with elevated blood lead levels (≥ 10 μg/dL) (Jones et al. 2009).
The problem with this graph is that while we have made progress, recent research has shown that there is no safe level of lead exposure for children, and the action level has been moved down to ≥ 5 µg/dL ((DHHS & CDC, 2011; Lanphear et al., 2005; Chiodo et al., 2007; Jusko et al., 2008; Jedrychowski et al., 2009). The problem with our society is that we are much more likely to tolerate damaging levels of lead in children who are brown, black, or economically deprived.
Opportunities and Barriers
As if we needed further reminder this week that Black Lives Matter. We need to confront the systematic racism that has made Flint possible. Racism has been institutionalized into all our major organizations and professions, and Public Health is no exception. That is the barrier. Changing a culture is not easy. But the opportunities are vast. The cost of IQ points lost to lead alone amount to $192-270 billion per birth cohort, not counting the personal cost of a lower IQ. The return on investment is such that for every dollar spent on lead abatement, $17-221 would be recompensed (Gould, 2009). I have been pleased to see that Health Disparities have been explicitly addressed in Benedictine’s MPH program; whether that is a result of our Benedictine values or national mandates, the change is to be lauded – at least as a start. Changing culture is not easy, but I do believe that education can be part of that. Recognizing and understanding injustice is the first step in working against it, and I hope that in the future we will all be part of remedying this grave injustice.
Bennett, D., Bellinger, D.C., Birnbaum, L.S., Bradman, A., Chen, A., Cory-Slechta, D.A…., Witherspoon, N.O. (2016). Project TENDR: Targeting environmental neuro-developmental risks. The TENDR consensus statement. Environ Health Perspect 124:A118–A122; http://dx.doi.org/10.1289/EHP358.
Chiodo, L.M., Covington, C., & Sokol, R.J. (2007). Blood lead levels and specific attention effects in young children. Neurotoxicology and Teratology 29 (5): 538-46.
CityData. (2016). Near West Side Chicago. Retrieved from http://www.city-data.com/neighborhood/Near-West-Side-Chicago-IL.html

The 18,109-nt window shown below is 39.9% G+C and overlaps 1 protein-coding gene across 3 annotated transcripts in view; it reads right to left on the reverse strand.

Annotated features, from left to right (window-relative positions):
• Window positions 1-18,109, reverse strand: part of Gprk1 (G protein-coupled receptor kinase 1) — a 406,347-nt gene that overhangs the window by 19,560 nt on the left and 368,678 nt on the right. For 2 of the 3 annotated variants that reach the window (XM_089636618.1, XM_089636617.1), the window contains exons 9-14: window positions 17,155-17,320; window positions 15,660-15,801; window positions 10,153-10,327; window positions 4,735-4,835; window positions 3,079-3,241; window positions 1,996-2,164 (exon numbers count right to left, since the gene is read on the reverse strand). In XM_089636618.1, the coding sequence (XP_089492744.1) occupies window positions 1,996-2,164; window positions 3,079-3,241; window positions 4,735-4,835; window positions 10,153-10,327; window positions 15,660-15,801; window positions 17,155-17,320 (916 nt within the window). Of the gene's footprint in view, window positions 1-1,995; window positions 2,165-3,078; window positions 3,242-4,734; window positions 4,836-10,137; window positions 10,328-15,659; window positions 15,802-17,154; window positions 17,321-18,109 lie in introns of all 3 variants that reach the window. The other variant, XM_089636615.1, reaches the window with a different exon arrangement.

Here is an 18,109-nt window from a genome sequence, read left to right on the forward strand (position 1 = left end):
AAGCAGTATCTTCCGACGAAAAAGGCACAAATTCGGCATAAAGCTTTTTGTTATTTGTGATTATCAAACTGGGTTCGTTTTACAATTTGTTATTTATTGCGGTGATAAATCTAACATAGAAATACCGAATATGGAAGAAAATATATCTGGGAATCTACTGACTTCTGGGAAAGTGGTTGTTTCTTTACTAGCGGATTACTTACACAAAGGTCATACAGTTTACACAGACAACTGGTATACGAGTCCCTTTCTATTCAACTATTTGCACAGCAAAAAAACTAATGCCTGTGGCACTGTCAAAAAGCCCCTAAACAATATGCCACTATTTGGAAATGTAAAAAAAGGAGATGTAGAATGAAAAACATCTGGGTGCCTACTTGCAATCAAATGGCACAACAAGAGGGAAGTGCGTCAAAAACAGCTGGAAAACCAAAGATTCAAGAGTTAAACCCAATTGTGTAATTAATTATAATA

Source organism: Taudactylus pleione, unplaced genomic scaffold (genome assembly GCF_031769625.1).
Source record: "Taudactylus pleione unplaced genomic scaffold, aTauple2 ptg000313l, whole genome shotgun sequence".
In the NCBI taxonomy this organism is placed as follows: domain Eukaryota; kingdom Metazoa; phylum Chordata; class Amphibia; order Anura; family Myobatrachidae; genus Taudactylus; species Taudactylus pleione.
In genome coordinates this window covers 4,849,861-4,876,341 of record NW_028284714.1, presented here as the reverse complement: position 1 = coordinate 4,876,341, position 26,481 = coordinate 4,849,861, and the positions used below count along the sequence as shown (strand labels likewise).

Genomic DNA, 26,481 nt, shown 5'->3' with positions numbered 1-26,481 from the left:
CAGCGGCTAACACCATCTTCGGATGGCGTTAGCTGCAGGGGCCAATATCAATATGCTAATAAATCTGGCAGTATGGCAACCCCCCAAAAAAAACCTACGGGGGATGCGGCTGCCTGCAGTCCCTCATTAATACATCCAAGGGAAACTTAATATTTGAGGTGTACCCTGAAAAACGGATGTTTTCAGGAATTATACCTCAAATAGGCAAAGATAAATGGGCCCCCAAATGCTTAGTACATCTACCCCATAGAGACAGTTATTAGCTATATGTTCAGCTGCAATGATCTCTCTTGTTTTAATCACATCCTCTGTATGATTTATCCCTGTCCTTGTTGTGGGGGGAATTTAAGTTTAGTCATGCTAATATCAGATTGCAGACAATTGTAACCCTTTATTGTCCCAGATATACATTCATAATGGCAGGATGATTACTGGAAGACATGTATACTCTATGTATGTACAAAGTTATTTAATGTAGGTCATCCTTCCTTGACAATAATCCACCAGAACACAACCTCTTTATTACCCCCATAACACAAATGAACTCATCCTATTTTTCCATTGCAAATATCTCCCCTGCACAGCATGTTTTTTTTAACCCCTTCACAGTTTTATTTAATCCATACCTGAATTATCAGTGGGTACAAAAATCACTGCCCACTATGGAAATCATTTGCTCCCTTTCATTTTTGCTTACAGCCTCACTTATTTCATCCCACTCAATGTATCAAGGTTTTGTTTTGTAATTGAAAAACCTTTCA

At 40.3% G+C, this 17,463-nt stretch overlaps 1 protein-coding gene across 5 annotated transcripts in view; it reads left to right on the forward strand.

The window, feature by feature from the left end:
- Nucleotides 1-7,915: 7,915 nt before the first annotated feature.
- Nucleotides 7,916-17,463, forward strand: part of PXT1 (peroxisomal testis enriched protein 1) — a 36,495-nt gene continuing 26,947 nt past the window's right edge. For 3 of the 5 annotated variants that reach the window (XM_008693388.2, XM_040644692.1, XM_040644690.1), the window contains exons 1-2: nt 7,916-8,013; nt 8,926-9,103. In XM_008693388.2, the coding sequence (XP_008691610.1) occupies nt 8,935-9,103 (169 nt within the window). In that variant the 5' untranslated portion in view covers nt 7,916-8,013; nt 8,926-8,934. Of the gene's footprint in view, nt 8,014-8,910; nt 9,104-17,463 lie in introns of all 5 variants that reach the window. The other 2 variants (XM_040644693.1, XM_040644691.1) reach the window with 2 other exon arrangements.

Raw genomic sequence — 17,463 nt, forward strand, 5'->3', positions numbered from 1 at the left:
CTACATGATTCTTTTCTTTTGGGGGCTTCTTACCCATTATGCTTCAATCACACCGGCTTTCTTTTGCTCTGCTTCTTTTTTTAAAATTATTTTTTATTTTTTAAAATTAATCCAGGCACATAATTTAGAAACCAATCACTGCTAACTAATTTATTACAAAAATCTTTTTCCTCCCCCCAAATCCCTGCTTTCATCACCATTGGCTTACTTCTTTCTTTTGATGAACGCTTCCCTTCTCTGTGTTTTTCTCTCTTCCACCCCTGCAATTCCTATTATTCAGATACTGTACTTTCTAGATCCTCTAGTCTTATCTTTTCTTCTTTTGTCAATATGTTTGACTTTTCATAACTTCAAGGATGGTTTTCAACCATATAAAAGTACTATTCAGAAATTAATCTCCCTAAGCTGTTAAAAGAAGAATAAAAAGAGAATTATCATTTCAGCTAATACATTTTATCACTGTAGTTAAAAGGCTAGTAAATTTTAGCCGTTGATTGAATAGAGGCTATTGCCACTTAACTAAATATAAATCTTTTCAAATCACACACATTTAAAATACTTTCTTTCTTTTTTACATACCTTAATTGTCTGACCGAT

County Health Rankings & Roadmaps. (2016). County health rankings & roadmaps. Robert Wood Johnson Foundation. Retrieved from http://www.countyhealthrankings.org/our-approach
Department of Health and Human Services (DHHS) & Centers for Disease Control and Prevention (CDC). (2011). Advisory committee on childhood lead poisoning prevention. Atlanta, Georgia. Retrieved from http://www.cdc.gov/nceh/lead/acclpp/meetings/minutes/acclpp_minutes_final2.pdf
Environmental Protection Agency (EPA). (2016). Children’s environmental health facts. Retrieved from https://www.epa.gov/children/childrens-environmental-health-facts
Gould, E. (2009). Childhood lead poisoning: Conservative estimates of the social and economic benefits of lead hazard control. Environmental Health Perspectives 117(7):1162-1167.
Healthy People 2020. (2016). Healthy People 2020: Environmental Health. U.S. Department of Health and Human Services. Retrieved from https://www.healthypeople.gov/2020/topics-objectives/topic/environmental-health/objectives
Jedrychowski W., Perera, F.P., & Jankowski, J. (2009). Very low prenatal exposure to lead and mental development of children in infancy and early childhood. Neuroepidemiology 32 (4): 270-78.
Jones, R.L., Homa, D.M., Meyer, P.A., Brody, J.F., Caldwell, K.L., Pirkle, J.L., & Brown, M.J. (2009). Trends in blood lead levels and blood lead testing among U.S. children aged 1 to 5 years, 1988-2004. Pediatrics 123 (3): e376-e385.
Jusko, T.A., Henderson, C. R., Lanphear, B.P., Cory-Slechta, D.A., Parsons, P.J., & Canfield, R.L. (2008). Blood lead concentrations < 10 µg/dL and child intelligence at 6 years of age. Environmental Health Perspectives 116 (2): 243-8.
Kolowich, S. (2016). The water next time: Professor who helped expose crisis in Flint says public science is broken. The Chronicle of Higher Education, February 2. Retrieved from http://chronicle.com/article/The-Water-Next-Time-Professor/235136